5. Conclusions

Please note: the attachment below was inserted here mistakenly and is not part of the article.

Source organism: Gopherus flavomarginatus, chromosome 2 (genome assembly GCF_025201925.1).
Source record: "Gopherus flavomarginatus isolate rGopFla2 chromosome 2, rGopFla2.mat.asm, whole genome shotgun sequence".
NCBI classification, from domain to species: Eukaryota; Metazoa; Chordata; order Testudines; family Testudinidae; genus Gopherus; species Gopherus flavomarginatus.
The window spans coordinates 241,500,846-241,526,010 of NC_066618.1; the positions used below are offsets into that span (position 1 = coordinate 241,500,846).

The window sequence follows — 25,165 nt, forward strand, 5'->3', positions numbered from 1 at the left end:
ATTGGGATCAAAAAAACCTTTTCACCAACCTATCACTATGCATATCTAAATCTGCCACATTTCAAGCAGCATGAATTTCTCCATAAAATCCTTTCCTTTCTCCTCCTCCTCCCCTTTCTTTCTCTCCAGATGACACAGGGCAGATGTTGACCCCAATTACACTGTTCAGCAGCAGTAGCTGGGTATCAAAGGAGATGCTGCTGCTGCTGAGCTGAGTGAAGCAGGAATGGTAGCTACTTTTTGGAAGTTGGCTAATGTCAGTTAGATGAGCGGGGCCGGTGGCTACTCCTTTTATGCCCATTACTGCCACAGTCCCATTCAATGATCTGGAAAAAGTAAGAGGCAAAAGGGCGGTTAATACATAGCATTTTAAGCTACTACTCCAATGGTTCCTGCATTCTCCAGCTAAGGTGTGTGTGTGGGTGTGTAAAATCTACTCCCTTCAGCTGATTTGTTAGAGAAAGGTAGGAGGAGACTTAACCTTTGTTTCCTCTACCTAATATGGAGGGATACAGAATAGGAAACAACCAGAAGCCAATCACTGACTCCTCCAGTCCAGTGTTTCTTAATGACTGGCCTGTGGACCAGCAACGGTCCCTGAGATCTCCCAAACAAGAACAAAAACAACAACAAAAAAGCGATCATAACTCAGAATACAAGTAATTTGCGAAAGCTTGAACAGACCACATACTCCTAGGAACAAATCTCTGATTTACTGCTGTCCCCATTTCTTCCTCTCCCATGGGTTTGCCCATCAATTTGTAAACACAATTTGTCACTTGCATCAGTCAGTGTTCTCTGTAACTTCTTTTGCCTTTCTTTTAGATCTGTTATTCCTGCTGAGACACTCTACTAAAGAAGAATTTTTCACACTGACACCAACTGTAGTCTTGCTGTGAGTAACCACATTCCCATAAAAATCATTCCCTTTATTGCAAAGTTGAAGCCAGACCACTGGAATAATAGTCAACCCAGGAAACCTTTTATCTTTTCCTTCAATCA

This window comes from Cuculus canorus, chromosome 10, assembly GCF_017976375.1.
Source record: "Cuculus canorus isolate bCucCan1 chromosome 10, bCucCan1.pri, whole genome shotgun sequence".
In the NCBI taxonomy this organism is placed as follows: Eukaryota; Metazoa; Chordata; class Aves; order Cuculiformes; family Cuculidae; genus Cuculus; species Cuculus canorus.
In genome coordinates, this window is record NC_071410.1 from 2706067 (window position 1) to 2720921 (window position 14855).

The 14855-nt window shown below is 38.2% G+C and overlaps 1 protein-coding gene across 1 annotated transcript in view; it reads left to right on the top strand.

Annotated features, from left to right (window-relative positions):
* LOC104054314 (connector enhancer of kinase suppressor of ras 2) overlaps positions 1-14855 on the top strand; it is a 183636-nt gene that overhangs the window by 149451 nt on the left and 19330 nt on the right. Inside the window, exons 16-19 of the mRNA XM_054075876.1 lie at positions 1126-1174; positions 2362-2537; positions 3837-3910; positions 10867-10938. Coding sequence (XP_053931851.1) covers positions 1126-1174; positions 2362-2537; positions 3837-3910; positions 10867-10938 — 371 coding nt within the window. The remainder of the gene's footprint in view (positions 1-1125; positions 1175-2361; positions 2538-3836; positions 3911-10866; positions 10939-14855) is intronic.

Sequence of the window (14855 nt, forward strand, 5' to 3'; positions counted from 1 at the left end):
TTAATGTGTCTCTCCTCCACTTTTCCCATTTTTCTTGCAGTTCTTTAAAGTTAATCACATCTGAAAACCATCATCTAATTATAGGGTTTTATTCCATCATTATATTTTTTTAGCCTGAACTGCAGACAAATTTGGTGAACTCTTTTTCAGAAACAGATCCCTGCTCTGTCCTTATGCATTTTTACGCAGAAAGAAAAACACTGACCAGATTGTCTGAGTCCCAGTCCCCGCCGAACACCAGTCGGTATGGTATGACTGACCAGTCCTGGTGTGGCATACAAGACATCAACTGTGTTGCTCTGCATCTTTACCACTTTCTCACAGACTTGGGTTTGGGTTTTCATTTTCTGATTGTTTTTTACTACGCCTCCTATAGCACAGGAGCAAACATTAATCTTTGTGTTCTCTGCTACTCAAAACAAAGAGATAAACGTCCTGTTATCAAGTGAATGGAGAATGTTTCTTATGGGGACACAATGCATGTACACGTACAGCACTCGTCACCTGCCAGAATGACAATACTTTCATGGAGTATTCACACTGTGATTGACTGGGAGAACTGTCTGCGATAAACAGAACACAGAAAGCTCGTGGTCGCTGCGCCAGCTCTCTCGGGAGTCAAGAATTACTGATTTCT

Taking the uncertainties in the understanding of the limits to terrestrial N availability into account, the analysis provided here suggests that constrained terrestrial N availability will significantly reduce C sequestration projections from all C-only models within the CMIP5 model ensemble over the entire range of RCP scenarios despite the assumed high-end increases in biological N fixation and scenarios of anthropogenic N deposition. While the two latter factors contributed to enhanced C storage in the terrestrial biosphere, the preindustrial natural N availability was the strongest factor affecting the strength of N limitation within any model, illustrating the importance of the initial state of the N cycle in determining future N limitation. Across models, next to spatial offsets between increases in N availability and implied N requirements, a substantial factor affecting the extent of N limitation was how much of the additionally assimilated C became stored in soil organic matter within the timeframe of the simulation. These findings are in general agreement with results of ecosystem manipulation studies and the projection of coupled C–N models that N availability strongly affects CO2 fertilization.